5 Basketball Drills You Can Do Alone for a Quality Workout

Jordan Mendiola

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Basketball is one of the most exciting sports to play that doesn’t require much equipment besides a basketball and a hoop.

Most people play as a group and only in a group. But I’ve found ways to enjoy the game playing by myself. You could call me a bit of a loner, but it’s served as a therapeutic time for me mentally.

While I enjoy playing competitively, it’s the solo moments that allow me to work on my craft and focus on areas I want to be crisp. 

Here are five of my favorite basketball drills to work on alone. 

1. Layup lines — 3 left side & 3 right side.

After stretching and getting loose, I jump right into layup rotations. 

In order to gain momentum, you can shoot high probability layups to start your workout. It gets your heart pumping and your feel for the ball or court that much smoother.

As a lefty, I’ll start out with three layups on the left side. Then you can switch over to right-handed layups. The focus should be to place the ball perfectly off the glass and sink em’ 6 for 6.

2. Short to Mid-Range Jump Shots

Depending on your skill set, you want to work towards your strengths more than weaknesses. I know for a fact that my short-to-mid range style of play is more successful than my long ball.

You can perform about 3–5 seconds of handles followed by a crispy jump shot. 

Fire away from inside and outside the key. If there’s a particular spot on the floor where you thrive, try taking shots outside of your comfort zones to become a more dynamic shooter.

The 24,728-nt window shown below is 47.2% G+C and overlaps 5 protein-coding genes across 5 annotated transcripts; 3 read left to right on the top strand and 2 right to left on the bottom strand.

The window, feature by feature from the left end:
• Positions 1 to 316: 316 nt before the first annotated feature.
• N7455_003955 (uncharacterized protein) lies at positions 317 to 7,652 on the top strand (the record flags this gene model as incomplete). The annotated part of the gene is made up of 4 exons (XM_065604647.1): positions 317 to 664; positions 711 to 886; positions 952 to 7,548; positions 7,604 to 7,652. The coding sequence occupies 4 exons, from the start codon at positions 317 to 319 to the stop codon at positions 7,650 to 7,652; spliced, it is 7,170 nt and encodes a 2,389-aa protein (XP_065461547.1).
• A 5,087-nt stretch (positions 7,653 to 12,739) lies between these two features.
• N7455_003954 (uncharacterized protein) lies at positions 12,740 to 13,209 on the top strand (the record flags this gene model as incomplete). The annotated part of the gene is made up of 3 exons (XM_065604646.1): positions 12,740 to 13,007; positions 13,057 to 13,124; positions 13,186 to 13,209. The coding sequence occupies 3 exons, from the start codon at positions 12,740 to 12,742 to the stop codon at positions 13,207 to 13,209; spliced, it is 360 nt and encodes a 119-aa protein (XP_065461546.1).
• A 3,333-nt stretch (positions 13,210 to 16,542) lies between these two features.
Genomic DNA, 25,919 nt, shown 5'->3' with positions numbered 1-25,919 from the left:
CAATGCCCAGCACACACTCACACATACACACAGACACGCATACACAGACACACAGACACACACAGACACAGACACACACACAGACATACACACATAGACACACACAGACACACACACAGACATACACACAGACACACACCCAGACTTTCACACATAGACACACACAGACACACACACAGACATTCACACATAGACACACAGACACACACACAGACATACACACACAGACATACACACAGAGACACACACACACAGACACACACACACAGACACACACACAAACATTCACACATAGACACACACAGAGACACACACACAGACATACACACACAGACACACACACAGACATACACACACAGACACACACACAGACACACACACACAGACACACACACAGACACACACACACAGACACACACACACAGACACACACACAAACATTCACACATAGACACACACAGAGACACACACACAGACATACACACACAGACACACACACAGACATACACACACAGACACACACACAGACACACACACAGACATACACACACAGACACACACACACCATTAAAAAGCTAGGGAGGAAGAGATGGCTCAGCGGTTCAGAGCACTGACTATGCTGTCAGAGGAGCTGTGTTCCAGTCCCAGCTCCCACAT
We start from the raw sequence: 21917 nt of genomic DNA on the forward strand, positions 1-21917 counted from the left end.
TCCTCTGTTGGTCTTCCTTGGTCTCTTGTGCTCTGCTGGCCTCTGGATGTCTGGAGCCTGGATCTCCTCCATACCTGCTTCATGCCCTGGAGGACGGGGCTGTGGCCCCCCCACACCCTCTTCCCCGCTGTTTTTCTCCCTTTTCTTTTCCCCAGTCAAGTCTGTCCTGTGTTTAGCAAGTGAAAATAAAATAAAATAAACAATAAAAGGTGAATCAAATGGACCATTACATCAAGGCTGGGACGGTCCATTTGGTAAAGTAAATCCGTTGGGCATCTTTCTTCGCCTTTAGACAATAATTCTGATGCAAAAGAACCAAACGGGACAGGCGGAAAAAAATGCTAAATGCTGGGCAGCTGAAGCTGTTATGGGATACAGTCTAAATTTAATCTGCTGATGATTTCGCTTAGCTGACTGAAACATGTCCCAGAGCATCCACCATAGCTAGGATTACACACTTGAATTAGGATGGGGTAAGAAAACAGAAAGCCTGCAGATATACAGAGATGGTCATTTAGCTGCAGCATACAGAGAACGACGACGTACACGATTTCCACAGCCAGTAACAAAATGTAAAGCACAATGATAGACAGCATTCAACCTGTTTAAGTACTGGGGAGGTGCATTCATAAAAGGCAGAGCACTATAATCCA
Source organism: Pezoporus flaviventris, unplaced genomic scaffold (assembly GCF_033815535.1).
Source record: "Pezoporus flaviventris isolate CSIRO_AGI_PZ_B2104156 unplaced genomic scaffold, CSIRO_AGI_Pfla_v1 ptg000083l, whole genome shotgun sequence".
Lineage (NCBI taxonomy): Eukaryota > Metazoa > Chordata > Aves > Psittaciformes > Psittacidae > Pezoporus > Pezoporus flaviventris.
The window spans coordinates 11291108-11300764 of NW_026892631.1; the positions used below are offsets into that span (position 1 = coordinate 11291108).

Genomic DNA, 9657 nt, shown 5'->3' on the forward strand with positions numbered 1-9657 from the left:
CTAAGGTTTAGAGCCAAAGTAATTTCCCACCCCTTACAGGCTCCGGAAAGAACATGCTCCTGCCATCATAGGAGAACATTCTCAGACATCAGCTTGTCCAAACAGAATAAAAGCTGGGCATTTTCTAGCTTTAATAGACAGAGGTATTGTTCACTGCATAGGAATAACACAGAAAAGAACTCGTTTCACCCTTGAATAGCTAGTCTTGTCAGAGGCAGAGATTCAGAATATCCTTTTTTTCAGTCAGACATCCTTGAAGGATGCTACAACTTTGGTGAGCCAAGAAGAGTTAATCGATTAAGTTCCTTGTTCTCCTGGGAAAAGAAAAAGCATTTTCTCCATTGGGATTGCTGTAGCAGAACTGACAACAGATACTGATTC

3. Floaters

Not everyone likes shooting floaters because it can be an off-balanced shot. I’m the complete opposite. I love surprising opponents with unexpected, smooth sailing floaters because it catches them off guard and they’re typically easier than jump shots — even with pressure.

I shoot floaters from short to mid range as long as I create space. You can run up for your floaters from either of the wings as well as straight-up.

Once I’ve hit at least five in a row and feel satisfied with my accuracy, I’ll move on to three-pointers.

4. Three-Pointers

In any scrimmage, you’re going to get the ball with no one guarding you outside the three-point range. 

Many opponents will give you wide-open shots until you prove yourself as a threat on the deep ball. Shoot threes from all angles because, in a game-time situation, there’s no telling where you’re going to be open.

I’ll fire off at least 10 three-pointers and strive for more than 50% (or 5 successful shots) before winding down and focusing on free throws. 

5. Free Throws 

Although most pickup basketball games don’t do free throws, it’s still important to practice them. 

To close out a basketball workout, it helps to slow down your heart rate and focus on proper form for free throws.

I strive for at least a 70% success ratio on about 10 shots and be satisfied. If you can sink it from the free-throw line consecutively, you’ll develop a firm feel for that mid-range distance. 

Final Thought

Basketball is definitely a team sport, but the more you elevate your individual game, the more of a weapon you’ll be on the court in a team setting.

Taking high-probability shots with accuracy and sinking them is more of an asset than firing off 10 three-pointer and making 3 of them.

Nobody likes a ball hog. But everybody likes a teammate who can consistently deliver and avoid turning the ball over.

Odds are, if you get hooked on solo hoop sessions, you’ll be consistent, well-conditioned, and ready to step up any time a game presents itself.

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Creative entrepreneur, U.S. Army Engineer, and dedicated runner. Committed to sharing ideas that lead to more fulfillment in all areas of life. Email: mendiola1829@gmail.com

Chicago, IL
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